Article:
21 May 2017 2017 09:15 AM GMT

Russia: Abundance Of Renewables Can Fuel Growth; Quadruple Clean Energy By 2030

Russia can increase the share of renewables in its energy mix from roughly 3 percent today to more than 11 percent by 2030, according to new findings by the International Renewable Energy Agency (IRENA). The growth in renewable energy use would represent nearly a fourfold increase in the share of renewables between 2014 and 2030. Renewable Energy Prospects for the Russian Federation was presented to high-level stakeholders at a meeting in Moscow, between the Ministry of Energy of the Russian Federation and IRENA.

“The global energy transition is underway, with this study we have a better understanding of Russia’s renewable energy potential, what benefits it could bring, and what can be done to make this a reality,” said IRENA Director-General Adnan Z. Amin. “Russia has had a long history of leadership in the energy sector – and now has the opportunity to extend that leadership into renewable energy.”

Russia has significant potential of all renewable energy sources, with large hydropower and bioenergy being the main sources of renewables in the country’s energy system today. By the end of 2015, total installed renewable power generation capacity reached 53.5 gigawatts (GW), representing about 20 percent of the country’s total capacity, the majority of which lies in large hydropower.

“Further developing Russia’s rich and diverse renewable energy resources can significantly contribute to the country’s economic objectives such as economic growth and employment, diversify the energy mix, improve energy security and reduce energy supply costs in remote regions,” Mr Amin added.

Under Russia’s current energy strategy the share of renewable energy will reach 4.9 percent by 2030, falling short of its potential of more than 11.3 percent, by IRENA’s estimates. According to the new working paper, the power sector is estimated to have the highest renewable energy share, at about 30 percent in 2030 — split into 20 percent for hydropower and 10 percent for wind, solar photovoltaic (PV) and geothermal power.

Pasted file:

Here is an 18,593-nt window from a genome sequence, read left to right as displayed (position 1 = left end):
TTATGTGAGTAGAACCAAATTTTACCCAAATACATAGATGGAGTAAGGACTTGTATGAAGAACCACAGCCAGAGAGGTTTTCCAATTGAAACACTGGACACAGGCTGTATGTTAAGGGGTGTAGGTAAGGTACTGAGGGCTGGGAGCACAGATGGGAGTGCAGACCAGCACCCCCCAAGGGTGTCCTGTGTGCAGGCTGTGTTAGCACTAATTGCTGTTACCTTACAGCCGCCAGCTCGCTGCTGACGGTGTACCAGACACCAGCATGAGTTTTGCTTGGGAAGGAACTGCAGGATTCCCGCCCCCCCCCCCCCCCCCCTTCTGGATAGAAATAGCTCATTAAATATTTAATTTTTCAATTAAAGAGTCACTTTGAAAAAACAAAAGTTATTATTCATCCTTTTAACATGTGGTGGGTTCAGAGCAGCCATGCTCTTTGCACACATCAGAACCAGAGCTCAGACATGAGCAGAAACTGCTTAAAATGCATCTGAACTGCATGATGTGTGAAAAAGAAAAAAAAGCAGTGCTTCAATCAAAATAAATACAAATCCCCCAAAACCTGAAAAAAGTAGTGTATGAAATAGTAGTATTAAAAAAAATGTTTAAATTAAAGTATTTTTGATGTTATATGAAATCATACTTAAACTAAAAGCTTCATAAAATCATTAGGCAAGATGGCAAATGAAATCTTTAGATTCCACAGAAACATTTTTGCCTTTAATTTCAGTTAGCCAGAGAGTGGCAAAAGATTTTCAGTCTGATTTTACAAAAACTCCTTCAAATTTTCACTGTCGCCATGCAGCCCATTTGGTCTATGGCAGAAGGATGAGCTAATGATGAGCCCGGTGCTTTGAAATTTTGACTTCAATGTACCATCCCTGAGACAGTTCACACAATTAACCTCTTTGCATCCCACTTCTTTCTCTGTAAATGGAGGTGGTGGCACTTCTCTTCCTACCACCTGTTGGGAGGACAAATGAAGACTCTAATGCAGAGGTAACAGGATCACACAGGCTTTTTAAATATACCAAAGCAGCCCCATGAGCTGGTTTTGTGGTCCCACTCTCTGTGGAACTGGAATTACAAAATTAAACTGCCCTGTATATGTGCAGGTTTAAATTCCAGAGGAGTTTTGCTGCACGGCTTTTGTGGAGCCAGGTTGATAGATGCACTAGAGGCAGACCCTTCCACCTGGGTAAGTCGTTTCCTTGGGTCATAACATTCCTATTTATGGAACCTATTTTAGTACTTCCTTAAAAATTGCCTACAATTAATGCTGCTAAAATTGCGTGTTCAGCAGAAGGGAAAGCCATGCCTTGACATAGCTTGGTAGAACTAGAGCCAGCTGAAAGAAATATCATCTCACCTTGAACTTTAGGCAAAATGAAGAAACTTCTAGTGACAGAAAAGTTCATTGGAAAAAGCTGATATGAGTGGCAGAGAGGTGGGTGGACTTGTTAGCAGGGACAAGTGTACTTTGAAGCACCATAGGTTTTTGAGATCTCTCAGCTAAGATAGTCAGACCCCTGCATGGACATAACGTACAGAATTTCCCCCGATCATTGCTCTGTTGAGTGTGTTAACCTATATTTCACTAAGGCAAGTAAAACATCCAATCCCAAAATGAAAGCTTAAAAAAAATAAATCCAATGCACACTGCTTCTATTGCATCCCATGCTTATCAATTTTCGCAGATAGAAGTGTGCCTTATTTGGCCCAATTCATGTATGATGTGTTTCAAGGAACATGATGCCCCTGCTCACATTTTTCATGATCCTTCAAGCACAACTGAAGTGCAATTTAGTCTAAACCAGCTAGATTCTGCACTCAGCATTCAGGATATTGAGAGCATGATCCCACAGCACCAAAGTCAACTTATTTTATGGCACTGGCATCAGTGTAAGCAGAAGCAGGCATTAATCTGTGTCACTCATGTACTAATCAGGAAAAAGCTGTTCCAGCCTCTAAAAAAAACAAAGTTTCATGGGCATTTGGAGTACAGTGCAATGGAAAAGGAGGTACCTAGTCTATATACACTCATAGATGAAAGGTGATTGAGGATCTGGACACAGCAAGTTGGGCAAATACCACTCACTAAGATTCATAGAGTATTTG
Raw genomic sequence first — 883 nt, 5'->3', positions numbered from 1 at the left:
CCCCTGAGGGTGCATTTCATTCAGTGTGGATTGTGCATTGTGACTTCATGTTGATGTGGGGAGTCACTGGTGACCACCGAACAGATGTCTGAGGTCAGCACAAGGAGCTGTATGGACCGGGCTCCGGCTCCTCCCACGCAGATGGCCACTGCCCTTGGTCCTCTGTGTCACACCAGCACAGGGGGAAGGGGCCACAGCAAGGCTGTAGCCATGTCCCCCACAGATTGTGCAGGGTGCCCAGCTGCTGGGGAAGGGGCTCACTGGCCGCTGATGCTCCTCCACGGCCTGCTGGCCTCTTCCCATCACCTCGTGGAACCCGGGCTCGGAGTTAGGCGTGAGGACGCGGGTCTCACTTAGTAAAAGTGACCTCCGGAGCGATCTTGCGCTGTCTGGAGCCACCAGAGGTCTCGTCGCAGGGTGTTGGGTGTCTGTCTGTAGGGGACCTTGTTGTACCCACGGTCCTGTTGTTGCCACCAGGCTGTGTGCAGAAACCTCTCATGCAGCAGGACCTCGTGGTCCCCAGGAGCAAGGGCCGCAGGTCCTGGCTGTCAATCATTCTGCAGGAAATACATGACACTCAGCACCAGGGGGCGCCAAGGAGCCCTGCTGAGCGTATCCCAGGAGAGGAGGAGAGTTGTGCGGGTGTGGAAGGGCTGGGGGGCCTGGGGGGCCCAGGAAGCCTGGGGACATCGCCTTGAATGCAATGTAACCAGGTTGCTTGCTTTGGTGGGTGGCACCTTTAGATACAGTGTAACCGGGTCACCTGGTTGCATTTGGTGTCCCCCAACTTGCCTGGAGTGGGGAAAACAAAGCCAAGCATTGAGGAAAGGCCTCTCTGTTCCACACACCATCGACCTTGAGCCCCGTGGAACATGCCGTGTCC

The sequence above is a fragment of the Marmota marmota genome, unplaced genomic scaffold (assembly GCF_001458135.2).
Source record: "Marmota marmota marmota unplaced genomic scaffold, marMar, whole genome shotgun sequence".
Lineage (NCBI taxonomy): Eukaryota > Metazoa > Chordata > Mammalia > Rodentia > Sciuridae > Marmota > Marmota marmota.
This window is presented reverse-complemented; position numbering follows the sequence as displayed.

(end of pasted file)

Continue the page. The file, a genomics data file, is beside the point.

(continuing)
In addition to hydropower and bioenergy, Russia has already taken steps to accelerate deployment of other renewable energy technologies. The country’s current renewable energy policy focuses on accelerating the deployment of wind and solar PV, and in 2016, approximately 70 megawatts of new renewable energy capacity was introduced.

To implement the study’s recommendations, an annual investment of approximately USD 15 billion per year between 2015 and 2050 is required, but IRENA shows that the benefits can exceed costs when externalities related to human health and climate change are considered. Renewables identified under REmap can save up to USD 8 billion per year by 2030, and additional benefits could include potentially exporting wind and hydropower to Asia, and biofuels to Europe — according to current estimates Russia has the largest wind potential in the world.

Renewable Energy Prospects for the Russian Federation is part of IRENA’s renewable energy roadmap programme, REmap, which determines the potential for countries, regions and the world to scale up renewables to ensure an affordable and sustainable energy future. The roadmap focuses not just on renewable power technologies, but also technology options in heating, cooling and transport. The Russian Federation study is the latest in the series of country-level REmap analyses, which includes countries such as China, Germany, Indonesia, Mexico and the United States.

The full report can be downloaded here.